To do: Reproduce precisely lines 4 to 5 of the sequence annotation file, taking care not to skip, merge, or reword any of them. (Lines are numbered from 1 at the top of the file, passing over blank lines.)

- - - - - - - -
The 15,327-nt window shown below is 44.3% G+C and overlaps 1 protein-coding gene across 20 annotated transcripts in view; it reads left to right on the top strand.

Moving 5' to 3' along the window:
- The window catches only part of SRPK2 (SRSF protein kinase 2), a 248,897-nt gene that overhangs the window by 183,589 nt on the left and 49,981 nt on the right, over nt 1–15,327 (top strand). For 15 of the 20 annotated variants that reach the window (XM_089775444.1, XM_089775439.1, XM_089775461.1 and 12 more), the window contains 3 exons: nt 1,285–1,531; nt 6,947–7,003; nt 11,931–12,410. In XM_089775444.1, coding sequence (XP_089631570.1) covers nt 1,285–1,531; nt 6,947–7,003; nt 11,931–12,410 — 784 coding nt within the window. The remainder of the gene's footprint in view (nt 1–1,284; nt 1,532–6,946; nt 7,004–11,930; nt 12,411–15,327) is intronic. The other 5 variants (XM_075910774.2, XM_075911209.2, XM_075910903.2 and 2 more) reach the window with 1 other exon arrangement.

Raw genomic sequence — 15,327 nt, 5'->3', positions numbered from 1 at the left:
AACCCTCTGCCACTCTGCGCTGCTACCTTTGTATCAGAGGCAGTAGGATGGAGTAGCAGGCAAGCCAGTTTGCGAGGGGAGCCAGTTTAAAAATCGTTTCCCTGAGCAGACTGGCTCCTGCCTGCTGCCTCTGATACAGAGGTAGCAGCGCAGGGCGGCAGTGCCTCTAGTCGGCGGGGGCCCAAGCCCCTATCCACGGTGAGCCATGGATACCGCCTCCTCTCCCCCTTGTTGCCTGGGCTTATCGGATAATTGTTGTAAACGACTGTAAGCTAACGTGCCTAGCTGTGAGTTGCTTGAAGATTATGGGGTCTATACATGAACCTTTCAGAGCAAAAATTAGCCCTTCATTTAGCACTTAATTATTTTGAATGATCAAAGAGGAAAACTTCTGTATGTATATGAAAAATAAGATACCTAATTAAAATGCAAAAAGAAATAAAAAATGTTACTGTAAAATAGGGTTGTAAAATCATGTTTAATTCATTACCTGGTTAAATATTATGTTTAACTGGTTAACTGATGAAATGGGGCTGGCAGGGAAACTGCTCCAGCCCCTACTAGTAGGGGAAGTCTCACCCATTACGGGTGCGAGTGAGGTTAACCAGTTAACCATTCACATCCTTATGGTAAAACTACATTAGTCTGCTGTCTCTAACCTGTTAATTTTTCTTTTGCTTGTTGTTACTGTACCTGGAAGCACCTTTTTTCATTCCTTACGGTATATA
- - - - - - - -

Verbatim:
Raw genomic sequence — 15,327 nt, 5'->3', positions numbered from 1 at the left:
AACCCTCTGCCACTCTGCGCTGCTACCTTTGTATCAGAGGCAGTAGGATGGAGTAGCAGGCAAGCCAGTTTGCGAGGGGAGCCAGTTTAAAAATCGTTTCCCTGAGCAGACTGGCTCCTGCCTGCTGCCTCTGATACAGAGGTAGCAGCGCAGGGCGGCAGTGCCTCTAGTCGGCGGGGGCCCAAGCCCCTATCCACGGTGAGCCATGGATACCGCCTCCTCTCCCCCTTGTTGCCTGGGCTTATCGGATAATTGTTGTAAACGACTGTAAGCTAACGTGCCTAGCTGTGAGTTGCTTGAAGATTATGGGGTCTATACATGAACCTTTCAGAGCAAAAATTAGCCCTTCATTTAGCACTTAATTATTTTGAATGATCAAAGAGGAAAACTTCTGTATGTATATGAAAAATAAGATACCTAATTAAAATGCAAAAAGAAATAAAAAATGTTACTGTAAAATAGGGTTGTAAAATCATGTTTAATTCATTACCTGGTTAAATATTATGTTTAACTGGTTAACTGATGAAATGGGGCTGGCAGGGAAACTGCTCCAGCCCCTACTAGTAGGGGAAGTCTCACCCATTACGGGTGCGAGTGAGGTTAACCAGTTAACCATTCACATCCTTATGGTAAAACTACATTAGTCTGCTGTCTCTAACCTGTTAATTTTTCTTTTGCTTGTTGTTACTGTACCTGGAAGCACCTTTTTTCATTCCTTACGGTATATA